“As far as practice, we had a five-minute specialty period. That’s it. I just tried to be as tough on them as I could. I tried to put pressure on them so the games would be easy. They all said I was tough on them.”

The games are tougher, Turner admits.

“Yes, when you have 70,000 screaming, it’s tougher,” Turner said. “The old collar gets tight.”

There won’t be 70,000 this week when the Hogs face Coastal Carolina at 3 p.m. in the final nonconference game of the season. Turner will be in place to watch. He makes sure to be ready for all the kicks.

GET THE VICTORY — That’s the No. 1 key. Hopefully, the Hogs don’t need a lot of Limpert field goals against Coastal Carolina. They should be able to score touchdowns and keep the celebrated Arkansas kicker on the sideline.

Limpert’s winning kick was the first for the Hogs at the end of regulation since Wright, recruited by Turner, did it against Tennessee in 1992. Other game-winners in Turner’s time were Ish Ordonez against TCU in 1979 and Kendall Trainor against Arizona State in the 1985 Holiday Bowl.

SUNDAY SUNDAES — That’s what happens with an Arkansas victory. It’s already been mentioned, just get the victory. When that happens, the Sunday dinners are special. It’s steak (or something else captains order) and homemade ice cream and cookies from Bizzy’s, the Sunday night catering company.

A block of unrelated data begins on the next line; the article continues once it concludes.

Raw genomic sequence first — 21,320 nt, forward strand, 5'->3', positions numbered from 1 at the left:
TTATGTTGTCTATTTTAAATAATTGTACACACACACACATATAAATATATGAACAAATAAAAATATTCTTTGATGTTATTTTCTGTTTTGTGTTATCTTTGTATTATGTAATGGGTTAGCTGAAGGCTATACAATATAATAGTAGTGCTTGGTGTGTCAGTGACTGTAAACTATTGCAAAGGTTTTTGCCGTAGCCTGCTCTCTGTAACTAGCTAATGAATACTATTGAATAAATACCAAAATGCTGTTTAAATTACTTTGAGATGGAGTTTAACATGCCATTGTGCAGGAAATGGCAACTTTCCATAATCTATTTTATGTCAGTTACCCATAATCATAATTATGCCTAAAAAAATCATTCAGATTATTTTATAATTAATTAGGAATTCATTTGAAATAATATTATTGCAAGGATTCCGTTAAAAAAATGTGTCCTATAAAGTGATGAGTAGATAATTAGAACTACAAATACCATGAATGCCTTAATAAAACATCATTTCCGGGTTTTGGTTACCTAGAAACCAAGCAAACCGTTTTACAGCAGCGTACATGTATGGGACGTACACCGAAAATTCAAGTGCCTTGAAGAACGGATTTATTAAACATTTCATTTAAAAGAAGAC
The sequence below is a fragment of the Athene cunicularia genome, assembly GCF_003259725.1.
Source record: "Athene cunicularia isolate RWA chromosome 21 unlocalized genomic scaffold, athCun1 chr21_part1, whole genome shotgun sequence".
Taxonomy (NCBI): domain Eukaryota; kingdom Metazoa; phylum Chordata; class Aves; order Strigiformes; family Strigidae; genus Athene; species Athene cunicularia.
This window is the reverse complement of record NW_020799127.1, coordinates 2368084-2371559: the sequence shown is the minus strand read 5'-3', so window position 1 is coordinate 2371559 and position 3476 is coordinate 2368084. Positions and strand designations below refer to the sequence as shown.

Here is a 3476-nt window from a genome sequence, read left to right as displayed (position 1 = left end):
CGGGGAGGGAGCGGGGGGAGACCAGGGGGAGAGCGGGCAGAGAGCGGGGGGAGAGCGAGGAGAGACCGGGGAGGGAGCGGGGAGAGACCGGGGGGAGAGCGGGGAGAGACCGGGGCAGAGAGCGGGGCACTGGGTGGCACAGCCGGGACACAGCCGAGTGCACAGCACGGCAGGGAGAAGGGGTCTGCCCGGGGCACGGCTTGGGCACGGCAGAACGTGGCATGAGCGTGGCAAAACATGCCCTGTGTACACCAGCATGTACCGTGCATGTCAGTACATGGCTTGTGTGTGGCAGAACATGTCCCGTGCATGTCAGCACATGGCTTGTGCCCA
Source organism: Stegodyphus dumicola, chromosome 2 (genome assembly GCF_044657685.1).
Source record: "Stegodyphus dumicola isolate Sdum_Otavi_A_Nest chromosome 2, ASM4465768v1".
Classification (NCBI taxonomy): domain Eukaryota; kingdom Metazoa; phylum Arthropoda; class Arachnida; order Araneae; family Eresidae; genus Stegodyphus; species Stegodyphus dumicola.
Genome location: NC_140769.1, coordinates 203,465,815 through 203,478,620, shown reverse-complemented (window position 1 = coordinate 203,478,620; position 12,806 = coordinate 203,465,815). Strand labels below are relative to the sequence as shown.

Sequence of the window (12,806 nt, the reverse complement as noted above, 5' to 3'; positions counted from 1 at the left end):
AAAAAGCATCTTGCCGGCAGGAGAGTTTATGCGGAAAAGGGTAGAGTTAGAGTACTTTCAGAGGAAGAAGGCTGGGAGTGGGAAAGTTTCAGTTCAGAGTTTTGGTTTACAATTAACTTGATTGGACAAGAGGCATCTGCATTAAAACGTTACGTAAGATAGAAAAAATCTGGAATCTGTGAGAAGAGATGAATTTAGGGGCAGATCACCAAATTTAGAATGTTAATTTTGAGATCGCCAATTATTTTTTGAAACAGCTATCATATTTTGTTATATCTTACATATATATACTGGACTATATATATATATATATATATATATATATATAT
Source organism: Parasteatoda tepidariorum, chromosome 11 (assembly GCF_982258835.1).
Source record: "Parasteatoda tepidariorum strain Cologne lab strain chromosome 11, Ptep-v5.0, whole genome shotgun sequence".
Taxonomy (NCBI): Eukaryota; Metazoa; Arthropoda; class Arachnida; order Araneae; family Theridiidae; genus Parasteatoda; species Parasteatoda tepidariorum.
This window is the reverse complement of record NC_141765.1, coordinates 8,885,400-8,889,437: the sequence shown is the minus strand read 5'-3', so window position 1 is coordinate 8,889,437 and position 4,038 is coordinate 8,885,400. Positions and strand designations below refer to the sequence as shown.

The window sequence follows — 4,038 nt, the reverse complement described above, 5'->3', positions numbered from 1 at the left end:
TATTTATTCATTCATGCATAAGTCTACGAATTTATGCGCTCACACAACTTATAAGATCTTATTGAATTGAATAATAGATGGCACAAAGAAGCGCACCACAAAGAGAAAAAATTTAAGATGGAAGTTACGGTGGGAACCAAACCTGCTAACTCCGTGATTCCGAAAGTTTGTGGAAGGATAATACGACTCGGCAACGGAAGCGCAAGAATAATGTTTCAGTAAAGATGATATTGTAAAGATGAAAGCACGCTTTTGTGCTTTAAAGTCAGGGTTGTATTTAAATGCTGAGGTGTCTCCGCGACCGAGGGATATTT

“It’s as good as we get,” said Michael Smith, wide receivers coach. “Our guys love that ice cream.”

Safety Josh Liddell said it was a fun Sunday night after the Ole Miss game. Limpert was rewarded.

“He got all the ice cream he wanted,” Liddell said. “We let him go to the front of the line, for both dinner and ice cream. He deserved it. He won the game for us and we wanted him to know we appreciated it.”

EMPTY THE BENCH — The goal is to get a victory. A 3-5 team can’t overlook anyone, but this would be a good one to get some backups some action.

That may include Austin Allen playing some at quarterback. He’s likely going to be the man against LSU in the next game, but he’s missed three games with a shoulder injury. He needs to knock some rust off with some playing time this week.

There are some others coming off the injury list now able to play. Linebackers Jamario Bell, Josh Harris and Jean Alexy-Baptiste all are coming off assorted injuries. They practiced this week with full clearance. Bret Bielema said in midweek that they could play.

MORE WORK FOR HAMMONDS — T. J. Hammonds led the Hogs in rushing against Ole Miss with 11 carries for 84 yards. However, he wasn’t in on any pass plays.

“I can tell you our self-scout already,” Bielema said in the postgame interviews. “T.J. wasn’t out there except when we gave him the ball. We’ve got to change that.”